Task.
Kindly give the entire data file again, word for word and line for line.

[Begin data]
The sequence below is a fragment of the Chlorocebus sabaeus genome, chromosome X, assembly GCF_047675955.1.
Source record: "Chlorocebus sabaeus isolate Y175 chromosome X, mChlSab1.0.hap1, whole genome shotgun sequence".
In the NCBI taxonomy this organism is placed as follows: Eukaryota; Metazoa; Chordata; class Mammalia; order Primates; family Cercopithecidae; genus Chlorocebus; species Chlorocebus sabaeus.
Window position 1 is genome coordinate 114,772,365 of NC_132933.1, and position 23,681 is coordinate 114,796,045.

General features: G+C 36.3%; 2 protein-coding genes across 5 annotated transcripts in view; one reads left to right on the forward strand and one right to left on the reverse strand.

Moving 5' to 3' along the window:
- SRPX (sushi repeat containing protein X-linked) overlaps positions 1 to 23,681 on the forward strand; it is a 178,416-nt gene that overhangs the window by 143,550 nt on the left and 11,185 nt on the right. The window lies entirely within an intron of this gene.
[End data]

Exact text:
The sequence below is a fragment of the Chlorocebus sabaeus genome, chromosome X, assembly GCF_047675955.1.
Source record: "Chlorocebus sabaeus isolate Y175 chromosome X, mChlSab1.0.hap1, whole genome shotgun sequence".
In the NCBI taxonomy this organism is placed as follows: Eukaryota; Metazoa; Chordata; class Mammalia; order Primates; family Cercopithecidae; genus Chlorocebus; species Chlorocebus sabaeus.
Window position 1 is genome coordinate 114,772,365 of NC_132933.1, and position 23,681 is coordinate 114,796,045.

General features: G+C 36.3%; 2 protein-coding genes across 5 annotated transcripts in view; one reads left to right on the forward strand and one right to left on the reverse strand.

Moving 5' to 3' along the window:
- SRPX (sushi repeat containing protein X-linked) overlaps positions 1 to 23,681 on the forward strand; it is a 178,416-nt gene that overhangs the window by 143,550 nt on the left and 11,185 nt on the right. The window lies entirely within an intron of this gene.